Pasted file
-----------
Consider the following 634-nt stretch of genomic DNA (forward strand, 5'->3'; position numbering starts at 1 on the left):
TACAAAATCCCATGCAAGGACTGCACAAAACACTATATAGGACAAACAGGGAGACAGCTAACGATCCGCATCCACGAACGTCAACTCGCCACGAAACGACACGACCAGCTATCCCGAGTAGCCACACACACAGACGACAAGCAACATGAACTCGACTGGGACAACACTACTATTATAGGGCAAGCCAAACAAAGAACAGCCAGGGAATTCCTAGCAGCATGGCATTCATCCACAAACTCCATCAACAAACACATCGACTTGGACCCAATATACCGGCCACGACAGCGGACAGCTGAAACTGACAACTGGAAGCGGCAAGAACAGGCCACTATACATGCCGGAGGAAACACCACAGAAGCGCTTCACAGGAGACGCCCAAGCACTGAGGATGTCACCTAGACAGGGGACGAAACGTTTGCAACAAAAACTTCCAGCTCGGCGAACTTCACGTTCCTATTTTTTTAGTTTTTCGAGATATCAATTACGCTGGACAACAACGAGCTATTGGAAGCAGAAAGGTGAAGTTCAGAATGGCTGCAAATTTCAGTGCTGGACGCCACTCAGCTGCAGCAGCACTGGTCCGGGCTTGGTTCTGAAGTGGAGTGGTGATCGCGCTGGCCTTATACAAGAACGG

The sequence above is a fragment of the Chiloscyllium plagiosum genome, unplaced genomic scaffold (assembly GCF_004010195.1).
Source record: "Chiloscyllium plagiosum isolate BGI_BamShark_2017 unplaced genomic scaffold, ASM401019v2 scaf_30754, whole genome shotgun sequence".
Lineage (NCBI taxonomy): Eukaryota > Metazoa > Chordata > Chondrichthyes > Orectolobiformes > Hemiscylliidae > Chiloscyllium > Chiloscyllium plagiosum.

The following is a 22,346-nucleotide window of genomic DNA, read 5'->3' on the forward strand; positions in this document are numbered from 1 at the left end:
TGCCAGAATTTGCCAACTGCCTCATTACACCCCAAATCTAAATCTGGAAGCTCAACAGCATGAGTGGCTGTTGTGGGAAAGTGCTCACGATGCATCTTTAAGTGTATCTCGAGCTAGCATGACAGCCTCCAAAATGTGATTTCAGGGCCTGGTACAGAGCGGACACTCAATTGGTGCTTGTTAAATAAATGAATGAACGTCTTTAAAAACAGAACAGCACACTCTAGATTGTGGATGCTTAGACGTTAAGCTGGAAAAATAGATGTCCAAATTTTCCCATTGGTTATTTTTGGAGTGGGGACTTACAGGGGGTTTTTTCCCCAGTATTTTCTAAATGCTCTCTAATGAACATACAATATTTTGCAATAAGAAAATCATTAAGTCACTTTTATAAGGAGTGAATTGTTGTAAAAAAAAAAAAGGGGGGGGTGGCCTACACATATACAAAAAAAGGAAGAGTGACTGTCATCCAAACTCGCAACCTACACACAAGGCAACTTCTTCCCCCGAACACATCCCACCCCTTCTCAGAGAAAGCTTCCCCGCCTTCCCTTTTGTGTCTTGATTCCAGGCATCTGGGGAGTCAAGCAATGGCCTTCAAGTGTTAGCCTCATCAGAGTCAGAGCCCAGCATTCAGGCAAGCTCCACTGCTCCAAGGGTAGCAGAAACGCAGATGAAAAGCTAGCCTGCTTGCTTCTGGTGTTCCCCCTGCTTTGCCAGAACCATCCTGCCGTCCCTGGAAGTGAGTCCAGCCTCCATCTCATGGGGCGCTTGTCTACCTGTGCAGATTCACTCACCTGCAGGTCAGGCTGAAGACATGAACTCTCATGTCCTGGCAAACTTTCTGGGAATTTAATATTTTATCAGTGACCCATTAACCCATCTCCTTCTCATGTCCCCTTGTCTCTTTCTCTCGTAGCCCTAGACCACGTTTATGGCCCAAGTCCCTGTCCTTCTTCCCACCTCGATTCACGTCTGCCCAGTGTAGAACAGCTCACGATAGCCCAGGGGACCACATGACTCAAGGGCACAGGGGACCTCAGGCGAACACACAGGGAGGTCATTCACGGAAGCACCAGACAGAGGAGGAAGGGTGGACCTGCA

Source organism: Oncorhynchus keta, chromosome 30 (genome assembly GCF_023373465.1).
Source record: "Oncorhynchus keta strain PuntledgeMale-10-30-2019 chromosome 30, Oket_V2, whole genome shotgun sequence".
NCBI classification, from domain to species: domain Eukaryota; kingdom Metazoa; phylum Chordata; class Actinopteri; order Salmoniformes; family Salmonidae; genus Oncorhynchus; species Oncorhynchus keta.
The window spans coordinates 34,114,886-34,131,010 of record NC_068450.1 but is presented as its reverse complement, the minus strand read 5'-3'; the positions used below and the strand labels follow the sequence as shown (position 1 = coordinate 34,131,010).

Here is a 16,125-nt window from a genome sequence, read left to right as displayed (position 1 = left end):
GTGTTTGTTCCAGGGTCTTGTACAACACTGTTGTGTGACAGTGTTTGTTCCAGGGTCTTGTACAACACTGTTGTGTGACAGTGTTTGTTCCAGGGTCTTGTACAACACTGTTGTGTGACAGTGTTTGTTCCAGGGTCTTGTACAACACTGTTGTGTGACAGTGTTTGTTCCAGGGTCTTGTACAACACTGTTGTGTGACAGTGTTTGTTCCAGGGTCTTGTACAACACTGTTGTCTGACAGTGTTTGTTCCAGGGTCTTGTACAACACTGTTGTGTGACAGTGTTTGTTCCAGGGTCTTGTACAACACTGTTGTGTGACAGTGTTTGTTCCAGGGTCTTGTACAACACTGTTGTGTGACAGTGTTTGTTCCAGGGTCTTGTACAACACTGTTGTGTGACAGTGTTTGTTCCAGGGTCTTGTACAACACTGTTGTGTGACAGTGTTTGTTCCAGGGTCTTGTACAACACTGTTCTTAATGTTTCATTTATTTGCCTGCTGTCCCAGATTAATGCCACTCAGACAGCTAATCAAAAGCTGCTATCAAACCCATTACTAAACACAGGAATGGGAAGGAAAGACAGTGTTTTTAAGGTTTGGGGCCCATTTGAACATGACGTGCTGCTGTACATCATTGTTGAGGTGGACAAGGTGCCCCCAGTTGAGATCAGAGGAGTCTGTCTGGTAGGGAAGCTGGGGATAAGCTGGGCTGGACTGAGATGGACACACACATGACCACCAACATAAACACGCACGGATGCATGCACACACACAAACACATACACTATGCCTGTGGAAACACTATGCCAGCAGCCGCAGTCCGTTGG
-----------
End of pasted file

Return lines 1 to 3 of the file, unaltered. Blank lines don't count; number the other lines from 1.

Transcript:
Consider the following 634-nt stretch of genomic DNA (forward strand, 5'->3'; position numbering starts at 1 on the left):
TACAAAATCCCATGCAAGGACTGCACAAAACACTATATAGGACAAACAGGGAGACAGCTAACGATCCGCATCCACGAACGTCAACTCGCCACGAAACGACACGACCAGCTATCCCGAGTAGCCACACACACAGACGACAAGCAACATGAACTCGACTGGGACAACACTACTATTATAGGGCAAGCCAAACAAAGAACAGCCAGGGAATTCCTAGCAGCATGGCATTCATCCACAAACTCCATCAACAAACACATCGACTTGGACCCAATATACCGGCCACGACAGCGGACAGCTGAAACTGACAACTGGAAGCGGCAAGAACAGGCCACTATACATGCCGGAGGAAACACCACAGAAGCGCTTCACAGGAGACGCCCAAGCACTGAGGATGTCACCTAGACAGGGGACGAAACGTTTGCAACAAAAACTTCCAGCTCGGCGAACTTCACGTTCCTATTTTTTTAGTTTTTCGAGATATCAATTACGCTGGACAACAACGAGCTATTGGAAGCAGAAAGGTGAAGTTCAGAATGGCTGCAAATTTCAGTGCTGGACGCCACTCAGCTGCAGCAGCACTGGTCCGGGCTTGGTTCTGAAGTGGAGTGGTGATCGCGCTGGCCTTATACAAGAACGG

The sequence above is a fragment of the Chiloscyllium plagiosum genome, unplaced genomic scaffold (assembly GCF_004010195.1).